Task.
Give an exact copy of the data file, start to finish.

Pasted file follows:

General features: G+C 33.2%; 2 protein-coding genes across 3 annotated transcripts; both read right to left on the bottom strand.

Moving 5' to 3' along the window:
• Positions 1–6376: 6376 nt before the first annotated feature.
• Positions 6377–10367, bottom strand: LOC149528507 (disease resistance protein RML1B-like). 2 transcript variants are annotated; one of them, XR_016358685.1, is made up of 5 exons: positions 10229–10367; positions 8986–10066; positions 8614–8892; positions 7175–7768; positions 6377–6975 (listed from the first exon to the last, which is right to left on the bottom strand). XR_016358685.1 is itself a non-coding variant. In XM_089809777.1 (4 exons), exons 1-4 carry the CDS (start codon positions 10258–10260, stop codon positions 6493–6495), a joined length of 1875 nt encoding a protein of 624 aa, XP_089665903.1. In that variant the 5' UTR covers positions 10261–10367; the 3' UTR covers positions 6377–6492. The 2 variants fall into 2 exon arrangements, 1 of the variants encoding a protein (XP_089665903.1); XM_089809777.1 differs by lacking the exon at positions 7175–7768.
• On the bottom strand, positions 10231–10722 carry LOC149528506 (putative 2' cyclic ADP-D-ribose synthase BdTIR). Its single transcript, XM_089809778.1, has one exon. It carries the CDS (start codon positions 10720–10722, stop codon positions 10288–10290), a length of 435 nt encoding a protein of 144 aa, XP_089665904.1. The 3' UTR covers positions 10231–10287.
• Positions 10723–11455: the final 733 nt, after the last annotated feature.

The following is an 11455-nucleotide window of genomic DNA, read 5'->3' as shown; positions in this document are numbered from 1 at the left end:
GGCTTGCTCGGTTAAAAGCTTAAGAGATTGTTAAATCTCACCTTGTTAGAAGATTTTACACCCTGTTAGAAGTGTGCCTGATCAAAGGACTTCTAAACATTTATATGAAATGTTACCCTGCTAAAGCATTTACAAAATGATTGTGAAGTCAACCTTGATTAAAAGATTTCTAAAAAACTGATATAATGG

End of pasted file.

General features: G+C 33.2%; 2 protein-coding genes across 3 annotated transcripts; both read right to left on the bottom strand.

Moving 5' to 3' along the window:
• Positions 1–6376: 6376 nt before the first annotated feature.
• Positions 6377–10367, bottom strand: LOC149528507 (disease resistance protein RML1B-like). 2 transcript variants are annotated; one of them, XR_016358685.1, is made up of 5 exons: positions 10229–10367; positions 8986–10066; positions 8614–8892; positions 7175–7768; positions 6377–6975 (listed from the first exon to the last, which is right to left on the bottom strand). XR_016358685.1 is itself a non-coding variant. In XM_089809777.1 (4 exons), exons 1-4 carry the CDS (start codon positions 10258–10260, stop codon positions 6493–6495), a joined length of 1875 nt encoding a protein of 624 aa, XP_089665903.1. In that variant the 5' UTR covers positions 10261–10367; the 3' UTR covers positions 6377–6492. The 2 variants fall into 2 exon arrangements, 1 of the variants encoding a protein (XP_089665903.1); XM_089809777.1 differs by lacking the exon at positions 7175–7768.
• On the bottom strand, positions 10231–10722 carry LOC149528506 (putative 2' cyclic ADP-D-ribose synthase BdTIR). Its single transcript, XM_089809778.1, has one exon. It carries the CDS (start codon positions 10720–10722, stop codon positions 10288–10290), a length of 435 nt encoding a protein of 144 aa, XP_089665904.1. The 3' UTR covers positions 10231–10287.
• Positions 10723–11455: the final 733 nt, after the last annotated feature.

The following is an 11455-nucleotide window of genomic DNA, read 5'->3' as shown; positions in this document are numbered from 1 at the left end:
GGCTTGCTCGGTTAAAAGCTTAAGAGATTGTTAAATCTCACCTTGTTAGAAGATTTTACACCCTGTTAGAAGTGTGCCTGATCAAAGGACTTCTAAACATTTATATGAAATGTTACCCTGCTAAAGCATTTACAAAATGATTGTGAAGTCAACCTTGATTAAAAGATTTCTAAAAAACTGATATAATGG